New guidelines have been produced by the University of Westminster’s Active Travel Academy in collaboration with journalist Laura Laker to help improve reporting on road collisions.

Busy city traffic in motion blur
Credit: Christian Mueller/

The Active Travel Academy and Laura Laker suggest that much of the reporting around road incidents in the UK portrays collisions as unavoidable, obscures the presence of certain actors or omits crucial context as to why these crashes happen and what can be done to prevent them. The guidelines were produced in consultation with road safety, legal, media and policing organisations and individuals to supplement professional codes of conduct and support the highest standards of reporting across all media formats.

Within the guidelines, the researchers have produced ten key clauses which focus on core journalistic principles of accuracy, fairness, non-discriminatory practice and justice. For example, the guidelines urge journalists to avoid the use of the word ‘accident’ until the facts of a collision are known, and using ‘crash’ or ‘collision’ as alternatives leaves the question of who or what is to blame open, pending further details. They also suggest that journalists refer to drivers rather than cars and considering the impact on loved ones when publishing collision details.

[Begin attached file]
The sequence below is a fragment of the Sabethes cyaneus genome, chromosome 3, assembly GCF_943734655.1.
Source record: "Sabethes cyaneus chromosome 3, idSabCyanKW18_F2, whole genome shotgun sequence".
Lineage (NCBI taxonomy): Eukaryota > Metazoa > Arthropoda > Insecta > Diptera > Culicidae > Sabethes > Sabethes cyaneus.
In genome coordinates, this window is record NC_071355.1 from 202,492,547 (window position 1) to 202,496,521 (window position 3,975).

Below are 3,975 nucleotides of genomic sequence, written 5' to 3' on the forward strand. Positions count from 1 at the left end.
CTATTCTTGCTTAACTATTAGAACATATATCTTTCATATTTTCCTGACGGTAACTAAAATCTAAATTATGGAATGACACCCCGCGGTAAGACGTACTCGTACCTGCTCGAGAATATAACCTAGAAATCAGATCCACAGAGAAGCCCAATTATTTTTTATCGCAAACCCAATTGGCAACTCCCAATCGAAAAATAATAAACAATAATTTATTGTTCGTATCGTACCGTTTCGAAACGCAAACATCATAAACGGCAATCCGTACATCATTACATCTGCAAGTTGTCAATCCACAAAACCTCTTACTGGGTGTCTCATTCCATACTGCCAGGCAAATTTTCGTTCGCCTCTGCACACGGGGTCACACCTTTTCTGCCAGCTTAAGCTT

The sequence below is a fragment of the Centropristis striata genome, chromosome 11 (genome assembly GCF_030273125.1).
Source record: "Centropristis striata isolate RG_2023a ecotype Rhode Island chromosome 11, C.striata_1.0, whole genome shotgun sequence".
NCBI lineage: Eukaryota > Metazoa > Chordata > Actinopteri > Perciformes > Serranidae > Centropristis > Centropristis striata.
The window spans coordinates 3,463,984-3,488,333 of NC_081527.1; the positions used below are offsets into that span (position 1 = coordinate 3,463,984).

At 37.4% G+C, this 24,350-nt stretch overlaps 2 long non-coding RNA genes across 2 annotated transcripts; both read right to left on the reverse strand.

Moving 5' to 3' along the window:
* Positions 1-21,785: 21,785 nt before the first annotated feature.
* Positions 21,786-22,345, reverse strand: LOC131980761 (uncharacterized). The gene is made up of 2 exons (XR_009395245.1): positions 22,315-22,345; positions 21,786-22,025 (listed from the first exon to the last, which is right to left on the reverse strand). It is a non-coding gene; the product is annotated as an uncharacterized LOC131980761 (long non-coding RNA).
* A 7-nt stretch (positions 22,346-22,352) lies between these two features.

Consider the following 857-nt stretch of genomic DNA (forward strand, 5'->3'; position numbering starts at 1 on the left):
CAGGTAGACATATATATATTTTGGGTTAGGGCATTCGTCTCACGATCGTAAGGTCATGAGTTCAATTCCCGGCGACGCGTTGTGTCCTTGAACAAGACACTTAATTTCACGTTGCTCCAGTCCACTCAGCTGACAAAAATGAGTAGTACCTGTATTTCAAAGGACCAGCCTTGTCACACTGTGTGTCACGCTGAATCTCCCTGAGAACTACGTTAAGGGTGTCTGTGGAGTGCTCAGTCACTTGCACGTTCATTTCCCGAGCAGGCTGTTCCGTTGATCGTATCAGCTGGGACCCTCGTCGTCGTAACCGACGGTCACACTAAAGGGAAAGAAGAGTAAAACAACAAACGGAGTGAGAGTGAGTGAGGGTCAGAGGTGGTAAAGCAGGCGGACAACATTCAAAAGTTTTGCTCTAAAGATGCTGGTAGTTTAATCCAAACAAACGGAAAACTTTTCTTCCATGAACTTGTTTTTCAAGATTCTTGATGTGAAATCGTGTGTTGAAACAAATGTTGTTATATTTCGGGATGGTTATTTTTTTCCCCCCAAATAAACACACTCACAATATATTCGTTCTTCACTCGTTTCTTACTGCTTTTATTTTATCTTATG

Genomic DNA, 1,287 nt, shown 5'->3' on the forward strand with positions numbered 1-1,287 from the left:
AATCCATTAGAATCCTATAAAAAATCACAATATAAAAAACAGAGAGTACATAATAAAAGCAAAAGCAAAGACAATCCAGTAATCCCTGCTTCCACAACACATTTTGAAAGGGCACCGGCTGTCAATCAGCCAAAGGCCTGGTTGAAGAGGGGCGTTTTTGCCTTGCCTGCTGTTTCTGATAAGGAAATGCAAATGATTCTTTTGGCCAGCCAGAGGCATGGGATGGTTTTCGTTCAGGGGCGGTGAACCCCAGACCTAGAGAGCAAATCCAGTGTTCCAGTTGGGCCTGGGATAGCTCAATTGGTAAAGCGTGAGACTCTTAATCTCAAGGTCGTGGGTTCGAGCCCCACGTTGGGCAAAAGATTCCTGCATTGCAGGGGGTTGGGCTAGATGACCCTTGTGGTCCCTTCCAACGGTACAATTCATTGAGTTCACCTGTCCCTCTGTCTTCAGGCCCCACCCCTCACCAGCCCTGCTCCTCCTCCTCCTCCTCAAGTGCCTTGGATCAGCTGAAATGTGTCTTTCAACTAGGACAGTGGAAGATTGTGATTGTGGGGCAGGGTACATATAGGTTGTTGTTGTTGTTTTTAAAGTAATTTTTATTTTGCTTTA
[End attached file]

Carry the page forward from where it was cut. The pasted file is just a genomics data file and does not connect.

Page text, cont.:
The researchers have also included examples of road collision reporting, the details missed that they should consider, and the ways they can improve their reporting through considerations of the language used. By publishing these guidelines, the Active Travel Academy and Laker aim to alter public perceptions when reporting on sensitive matters and create a new industry standard for reporting on road collisions.

Talking about producing the guidelines, Professor Rachel Aldred, Professor of Transport and Director of the Active Travel Academy, said: “‘We are pleased to be launching these guidelines. There is growing evidence that how road collisions are reported can shape attitudes towards road safety and road users. Bad reporting can stigmatise and obscure the underlying causes of crashes, but conversely good reporting can be crucial in helping building public understanding about how we can avoid many of these deaths and serious injuries.”

Learn more about the Media Reporting Guidelines for Road Collisions.

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